Posted by Mary Wimberley on 2011-05-05

 

 

The newest graduates of Samford University’s Beeson Divinity School will take their diplomas into a rapidly changing world that will present challenges not seen before.

“Never before has a generation experienced such change in the world church as this one has,” said Dr. Timothy C. Tennent during May 4 commencement activity in A. Gerow Hodges Chapel.

“We must renew our efforts to expand God’s word in the world, and take our place in the context of global Christianity,” said Tennent, president of Asbury Theological Seminary in Wilmore, Ky., and a specialist in non-western Christianity.  

Citing realities such as the emergence of multiple religious centers and trends that show a reversal of traditional worship patterns, graduates must recognize that the gospel is for the whole world, he said.

In 1911, for example the representative model of an average Christian was considered to be a middle aged British male. Today, it is a young Nigerian woman.

“We’re experiencing the dawn of a truly global Christian movement. It is an exciting time to be a Christian,” said Tennent, whose books include Theology in the Context of World Christianity: How the Global Church is Influencing the Way We Think About and Discuss Theology (Zondervan 2007).

“You’re preparing to enter the biggest mission field there has been,” he told the graduates, noting that North America is moving into a dynamic phase of church planting.

Tennent acknowledged the challenges that come with the simplistic nature of social media such as Twitter, with its 140 character limit. “We’re inundated with information, but most of it is trivial. We live in a world connected as never before, but with a profound lack of all sense of commitment. You’re called to rebuild that.”

The commencement program included a service of consecration, in which each Beeson faculty member lay hands on, prayed with, and blessed each graduate. The tradition is a special time for faculty and the new graduates.

“Beeson is a community of learning and spiritual formation,” said founding dean Dr. Timothy George. “One without the other is incomplete for preparing men and women for the Lord’s service.”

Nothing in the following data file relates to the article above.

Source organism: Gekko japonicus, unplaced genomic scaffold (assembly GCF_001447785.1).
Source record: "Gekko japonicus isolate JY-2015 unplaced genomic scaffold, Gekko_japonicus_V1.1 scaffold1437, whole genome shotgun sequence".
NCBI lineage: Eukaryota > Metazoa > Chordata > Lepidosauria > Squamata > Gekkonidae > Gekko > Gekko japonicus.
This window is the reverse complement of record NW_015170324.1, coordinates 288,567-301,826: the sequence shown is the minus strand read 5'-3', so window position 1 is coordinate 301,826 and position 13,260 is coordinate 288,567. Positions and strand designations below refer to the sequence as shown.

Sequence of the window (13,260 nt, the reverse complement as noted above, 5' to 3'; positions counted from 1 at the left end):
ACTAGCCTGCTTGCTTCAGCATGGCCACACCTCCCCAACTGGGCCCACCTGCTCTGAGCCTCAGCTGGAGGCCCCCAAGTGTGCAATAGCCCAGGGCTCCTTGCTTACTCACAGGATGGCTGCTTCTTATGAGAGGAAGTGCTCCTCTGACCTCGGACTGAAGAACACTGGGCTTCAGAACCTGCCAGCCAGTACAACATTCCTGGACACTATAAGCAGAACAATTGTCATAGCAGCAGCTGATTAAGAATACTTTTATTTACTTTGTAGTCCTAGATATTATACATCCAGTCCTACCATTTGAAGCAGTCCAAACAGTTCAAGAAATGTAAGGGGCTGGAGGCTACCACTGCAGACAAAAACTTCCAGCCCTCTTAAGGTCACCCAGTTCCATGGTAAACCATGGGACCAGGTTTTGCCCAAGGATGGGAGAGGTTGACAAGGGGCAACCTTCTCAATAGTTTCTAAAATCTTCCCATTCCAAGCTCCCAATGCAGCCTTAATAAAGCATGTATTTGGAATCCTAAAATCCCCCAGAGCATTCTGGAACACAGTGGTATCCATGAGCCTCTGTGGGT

The graduating class included the first three recipients of Beeson’s new Master of Arts in Theological Studies degree. The school also awarded two Master of Theological Studies degrees, 19 Master of Divinity degrees, and one doctor ministry degree. Graduates hailed from 11 states and one foreign nation.

In addition to their diploma, each graduate received a copy of the Holy Scriptures from their new alma mater.

 

 
Samford is a leading Christian university offering undergraduate programs grounded in the liberal arts with an array of nationally recognized graduate and professional schools. Founded in 1841, Samford is the 87th-oldest institution of higher learning in the United States. The Wall Street Journal ranks Samford 1st nationally for student engagement and U.S. News & World Report ranks Samford 66th in the nation for best undergraduate teaching and 104th nationally for best value. Samford enrolls 5,683 students from 47 states and 19 countries in its 10 academic schools: arts, arts and sciences, business, divinity, education, health professions, law, nursing, pharmacy and public health. Samford fields 17 athletic teams that compete in the tradition-rich Southern Conference, and ranks 3rd nationally for its Graduation Success Rate among all NCAA Division I schools.